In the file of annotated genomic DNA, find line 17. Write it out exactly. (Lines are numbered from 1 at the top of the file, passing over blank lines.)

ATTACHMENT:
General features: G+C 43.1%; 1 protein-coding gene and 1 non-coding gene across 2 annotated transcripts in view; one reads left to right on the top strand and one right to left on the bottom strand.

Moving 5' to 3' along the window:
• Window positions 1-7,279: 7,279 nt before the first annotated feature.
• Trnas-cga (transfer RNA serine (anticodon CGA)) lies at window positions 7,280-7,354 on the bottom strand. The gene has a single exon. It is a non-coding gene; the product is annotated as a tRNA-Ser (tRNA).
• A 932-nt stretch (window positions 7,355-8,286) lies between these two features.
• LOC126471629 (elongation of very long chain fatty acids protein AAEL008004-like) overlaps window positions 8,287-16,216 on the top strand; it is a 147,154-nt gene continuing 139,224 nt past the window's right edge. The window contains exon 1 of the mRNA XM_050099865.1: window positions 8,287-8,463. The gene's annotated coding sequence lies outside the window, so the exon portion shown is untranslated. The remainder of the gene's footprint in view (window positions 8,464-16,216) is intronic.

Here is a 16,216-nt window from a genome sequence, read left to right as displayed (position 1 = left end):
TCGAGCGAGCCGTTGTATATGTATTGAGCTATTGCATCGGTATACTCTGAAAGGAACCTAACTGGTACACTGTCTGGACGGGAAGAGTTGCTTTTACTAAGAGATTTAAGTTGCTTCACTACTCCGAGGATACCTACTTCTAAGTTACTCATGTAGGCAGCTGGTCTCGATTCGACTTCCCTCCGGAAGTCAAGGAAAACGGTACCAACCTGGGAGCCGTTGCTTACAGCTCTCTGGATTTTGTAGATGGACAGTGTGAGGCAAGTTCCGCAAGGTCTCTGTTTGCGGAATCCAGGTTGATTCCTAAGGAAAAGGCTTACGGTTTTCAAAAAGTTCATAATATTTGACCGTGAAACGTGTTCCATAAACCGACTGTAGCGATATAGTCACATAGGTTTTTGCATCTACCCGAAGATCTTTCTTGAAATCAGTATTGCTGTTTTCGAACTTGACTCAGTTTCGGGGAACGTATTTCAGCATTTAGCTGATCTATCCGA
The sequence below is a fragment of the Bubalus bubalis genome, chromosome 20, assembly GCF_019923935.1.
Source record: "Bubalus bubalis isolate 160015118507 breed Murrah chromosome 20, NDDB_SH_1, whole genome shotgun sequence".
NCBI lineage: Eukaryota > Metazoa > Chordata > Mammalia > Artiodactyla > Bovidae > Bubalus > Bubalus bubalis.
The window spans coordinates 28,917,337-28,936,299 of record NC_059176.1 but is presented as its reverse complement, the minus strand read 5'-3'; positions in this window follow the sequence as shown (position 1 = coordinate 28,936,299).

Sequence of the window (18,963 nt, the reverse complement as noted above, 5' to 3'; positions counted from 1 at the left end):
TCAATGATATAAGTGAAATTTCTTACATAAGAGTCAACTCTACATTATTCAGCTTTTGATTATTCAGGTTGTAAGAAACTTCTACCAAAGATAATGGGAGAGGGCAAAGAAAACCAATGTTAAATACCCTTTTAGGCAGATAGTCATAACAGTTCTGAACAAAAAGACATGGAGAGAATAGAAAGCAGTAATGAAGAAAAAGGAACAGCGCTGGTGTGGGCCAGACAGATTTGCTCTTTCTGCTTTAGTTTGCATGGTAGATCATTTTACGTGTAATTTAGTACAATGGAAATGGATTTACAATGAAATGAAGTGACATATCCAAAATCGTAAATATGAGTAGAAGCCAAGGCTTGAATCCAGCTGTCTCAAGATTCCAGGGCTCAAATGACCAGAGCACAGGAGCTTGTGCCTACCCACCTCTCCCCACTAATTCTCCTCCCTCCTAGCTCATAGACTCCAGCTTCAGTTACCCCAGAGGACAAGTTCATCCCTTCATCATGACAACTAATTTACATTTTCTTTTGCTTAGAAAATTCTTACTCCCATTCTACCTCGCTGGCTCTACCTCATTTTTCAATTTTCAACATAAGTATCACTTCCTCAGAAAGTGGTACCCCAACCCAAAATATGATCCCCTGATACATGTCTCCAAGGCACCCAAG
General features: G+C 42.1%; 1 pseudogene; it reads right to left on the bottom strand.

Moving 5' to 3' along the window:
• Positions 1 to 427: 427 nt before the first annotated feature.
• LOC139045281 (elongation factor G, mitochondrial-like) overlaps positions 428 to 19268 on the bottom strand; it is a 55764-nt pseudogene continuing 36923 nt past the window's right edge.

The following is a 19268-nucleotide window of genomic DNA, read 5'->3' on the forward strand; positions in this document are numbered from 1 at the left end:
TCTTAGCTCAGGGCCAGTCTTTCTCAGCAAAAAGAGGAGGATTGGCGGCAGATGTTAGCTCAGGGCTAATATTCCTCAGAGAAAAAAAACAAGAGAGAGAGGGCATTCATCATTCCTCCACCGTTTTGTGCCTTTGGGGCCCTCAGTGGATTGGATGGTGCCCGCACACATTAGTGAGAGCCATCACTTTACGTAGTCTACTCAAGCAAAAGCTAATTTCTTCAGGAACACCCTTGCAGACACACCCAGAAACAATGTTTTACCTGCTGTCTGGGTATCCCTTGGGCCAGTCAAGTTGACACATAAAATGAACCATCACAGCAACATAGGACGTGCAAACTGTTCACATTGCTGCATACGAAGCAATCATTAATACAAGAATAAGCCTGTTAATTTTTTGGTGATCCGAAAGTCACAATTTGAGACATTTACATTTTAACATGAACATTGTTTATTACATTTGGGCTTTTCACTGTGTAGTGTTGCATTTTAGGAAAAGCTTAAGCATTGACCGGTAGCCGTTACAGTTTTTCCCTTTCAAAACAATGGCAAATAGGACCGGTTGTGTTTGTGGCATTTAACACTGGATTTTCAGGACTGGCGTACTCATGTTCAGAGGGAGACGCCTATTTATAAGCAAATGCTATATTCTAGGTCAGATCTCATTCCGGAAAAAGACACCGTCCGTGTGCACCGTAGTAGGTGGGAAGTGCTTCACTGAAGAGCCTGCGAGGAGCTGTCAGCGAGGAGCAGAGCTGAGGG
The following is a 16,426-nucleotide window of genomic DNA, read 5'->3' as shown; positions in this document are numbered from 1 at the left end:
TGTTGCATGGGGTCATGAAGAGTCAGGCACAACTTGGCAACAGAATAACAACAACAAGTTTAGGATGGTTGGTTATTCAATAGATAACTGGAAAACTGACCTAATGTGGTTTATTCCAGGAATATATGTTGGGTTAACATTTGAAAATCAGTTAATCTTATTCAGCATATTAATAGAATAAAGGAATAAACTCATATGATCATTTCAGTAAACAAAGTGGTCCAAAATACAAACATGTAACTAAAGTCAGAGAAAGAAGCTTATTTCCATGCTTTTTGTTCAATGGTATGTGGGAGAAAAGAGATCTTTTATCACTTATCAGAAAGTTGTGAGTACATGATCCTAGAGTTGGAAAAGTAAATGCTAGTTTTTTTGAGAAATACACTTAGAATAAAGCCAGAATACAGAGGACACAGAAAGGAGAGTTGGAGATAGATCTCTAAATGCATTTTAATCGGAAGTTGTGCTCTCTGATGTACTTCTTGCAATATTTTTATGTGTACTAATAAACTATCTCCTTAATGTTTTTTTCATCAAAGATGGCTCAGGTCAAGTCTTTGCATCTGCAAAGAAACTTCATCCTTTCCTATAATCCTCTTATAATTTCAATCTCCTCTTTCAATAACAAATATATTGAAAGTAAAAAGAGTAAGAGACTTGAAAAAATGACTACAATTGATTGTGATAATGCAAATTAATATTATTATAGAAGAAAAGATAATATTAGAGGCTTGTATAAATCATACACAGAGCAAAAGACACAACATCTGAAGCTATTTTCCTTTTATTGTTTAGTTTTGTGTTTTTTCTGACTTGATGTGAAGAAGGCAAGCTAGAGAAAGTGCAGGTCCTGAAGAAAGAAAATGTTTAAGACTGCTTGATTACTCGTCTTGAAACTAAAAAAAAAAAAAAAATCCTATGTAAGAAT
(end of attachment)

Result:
• Positions 1 to 427: 427 nt before the first annotated feature.